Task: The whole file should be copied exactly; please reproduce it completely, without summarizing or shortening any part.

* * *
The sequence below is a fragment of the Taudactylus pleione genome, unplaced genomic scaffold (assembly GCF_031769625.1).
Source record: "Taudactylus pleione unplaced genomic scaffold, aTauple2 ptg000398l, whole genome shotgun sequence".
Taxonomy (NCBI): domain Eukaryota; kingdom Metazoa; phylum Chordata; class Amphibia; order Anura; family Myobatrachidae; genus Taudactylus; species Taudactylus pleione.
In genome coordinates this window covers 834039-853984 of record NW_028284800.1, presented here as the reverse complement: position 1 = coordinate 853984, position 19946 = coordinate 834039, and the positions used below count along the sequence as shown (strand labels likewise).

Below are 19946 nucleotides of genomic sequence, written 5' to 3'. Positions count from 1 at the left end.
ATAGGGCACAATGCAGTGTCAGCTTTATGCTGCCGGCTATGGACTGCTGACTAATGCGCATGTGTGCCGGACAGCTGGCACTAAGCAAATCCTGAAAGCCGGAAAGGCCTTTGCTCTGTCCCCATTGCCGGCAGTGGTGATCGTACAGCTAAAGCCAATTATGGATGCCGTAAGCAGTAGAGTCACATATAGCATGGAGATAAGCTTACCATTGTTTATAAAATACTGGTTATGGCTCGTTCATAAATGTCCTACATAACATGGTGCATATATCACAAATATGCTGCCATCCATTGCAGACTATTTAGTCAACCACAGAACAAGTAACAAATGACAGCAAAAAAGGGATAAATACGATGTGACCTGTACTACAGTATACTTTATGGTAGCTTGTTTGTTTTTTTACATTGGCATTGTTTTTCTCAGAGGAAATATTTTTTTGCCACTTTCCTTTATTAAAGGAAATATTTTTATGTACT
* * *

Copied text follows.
The sequence below is a fragment of the Taudactylus pleione genome, unplaced genomic scaffold (assembly GCF_031769625.1).
Source record: "Taudactylus pleione unplaced genomic scaffold, aTauple2 ptg000398l, whole genome shotgun sequence".
Taxonomy (NCBI): domain Eukaryota; kingdom Metazoa; phylum Chordata; class Amphibia; order Anura; family Myobatrachidae; genus Taudactylus; species Taudactylus pleione.
In genome coordinates this window covers 834039-853984 of record NW_028284800.1, presented here as the reverse complement: position 1 = coordinate 853984, position 19946 = coordinate 834039, and the positions used below count along the sequence as shown (strand labels likewise).

Below are 19946 nucleotides of genomic sequence, written 5' to 3'. Positions count from 1 at the left end.
ATAGGGCACAATGCAGTGTCAGCTTTATGCTGCCGGCTATGGACTGCTGACTAATGCGCATGTGTGCCGGACAGCTGGCACTAAGCAAATCCTGAAAGCCGGAAAGGCCTTTGCTCTGTCCCCATTGCCGGCAGTGGTGATCGTACAGCTAAAGCCAATTATGGATGCCGTAAGCAGTAGAGTCACATATAGCATGGAGATAAGCTTACCATTGTTTATAAAATACTGGTTATGGCTCGTTCATAAATGTCCTACATAACATGGTGCATATATCACAAATATGCTGCCATCCATTGCAGACTATTTAGTCAACCACAGAACAAGTAACAAATGACAGCAAAAAAGGGATAAATACGATGTGACCTGTACTACAGTATACTTTATGGTAGCTTGTTTGTTTTTTTACATTGGCATTGTTTTTCTCAGAGGAAATATTTTTTTGCCACTTTCCTTTATTAAAGGAAATATTTTTATGTACT